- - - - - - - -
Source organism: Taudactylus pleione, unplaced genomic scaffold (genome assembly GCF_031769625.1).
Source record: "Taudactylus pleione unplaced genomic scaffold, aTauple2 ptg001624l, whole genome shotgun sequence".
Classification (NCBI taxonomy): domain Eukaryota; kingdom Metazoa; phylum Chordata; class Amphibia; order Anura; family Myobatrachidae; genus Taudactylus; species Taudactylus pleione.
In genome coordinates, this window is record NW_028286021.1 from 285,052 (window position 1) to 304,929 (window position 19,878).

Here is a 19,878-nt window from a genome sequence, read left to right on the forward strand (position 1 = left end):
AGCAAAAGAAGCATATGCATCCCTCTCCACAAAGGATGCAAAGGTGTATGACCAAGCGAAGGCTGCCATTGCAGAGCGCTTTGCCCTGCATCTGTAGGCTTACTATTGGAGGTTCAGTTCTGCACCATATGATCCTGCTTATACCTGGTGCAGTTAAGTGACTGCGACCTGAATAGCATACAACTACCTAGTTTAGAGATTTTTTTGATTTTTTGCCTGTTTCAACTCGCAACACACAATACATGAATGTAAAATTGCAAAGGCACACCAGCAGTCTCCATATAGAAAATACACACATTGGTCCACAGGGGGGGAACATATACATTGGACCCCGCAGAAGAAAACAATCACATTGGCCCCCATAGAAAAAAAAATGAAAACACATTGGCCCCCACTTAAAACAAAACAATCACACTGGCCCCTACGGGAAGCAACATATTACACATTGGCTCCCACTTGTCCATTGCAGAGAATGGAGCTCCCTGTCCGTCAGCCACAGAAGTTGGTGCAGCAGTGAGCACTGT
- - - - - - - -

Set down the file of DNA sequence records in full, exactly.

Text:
Source organism: Taudactylus pleione, unplaced genomic scaffold (genome assembly GCF_031769625.1).
Source record: "Taudactylus pleione unplaced genomic scaffold, aTauple2 ptg001624l, whole genome shotgun sequence".
Classification (NCBI taxonomy): domain Eukaryota; kingdom Metazoa; phylum Chordata; class Amphibia; order Anura; family Myobatrachidae; genus Taudactylus; species Taudactylus pleione.
In genome coordinates, this window is record NW_028286021.1 from 285,052 (window position 1) to 304,929 (window position 19,878).

Here is a 19,878-nt window from a genome sequence, read left to right on the forward strand (position 1 = left end):
AGCAAAAGAAGCATATGCATCCCTCTCCACAAAGGATGCAAAGGTGTATGACCAAGCGAAGGCTGCCATTGCAGAGCGCTTTGCCCTGCATCTGTAGGCTTACTATTGGAGGTTCAGTTCTGCACCATATGATCCTGCTTATACCTGGTGCAGTTAAGTGACTGCGACCTGAATAGCATACAACTACCTAGTTTAGAGATTTTTTTGATTTTTTGCCTGTTTCAACTCGCAACACACAATACATGAATGTAAAATTGCAAAGGCACACCAGCAGTCTCCATATAGAAAATACACACATTGGTCCACAGGGGGGGAACATATACATTGGACCCCGCAGAAGAAAACAATCACATTGGCCCCCATAGAAAAAAAAATGAAAACACATTGGCCCCCACTTAAAACAAAACAATCACACTGGCCCCTACGGGAAGCAACATATTACACATTGGCTCCCACTTGTCCATTGCAGAGAATGGAGCTCCCTGTCCGTCAGCCACAGAAGTTGGTGCAGCAGTGAGCACTGT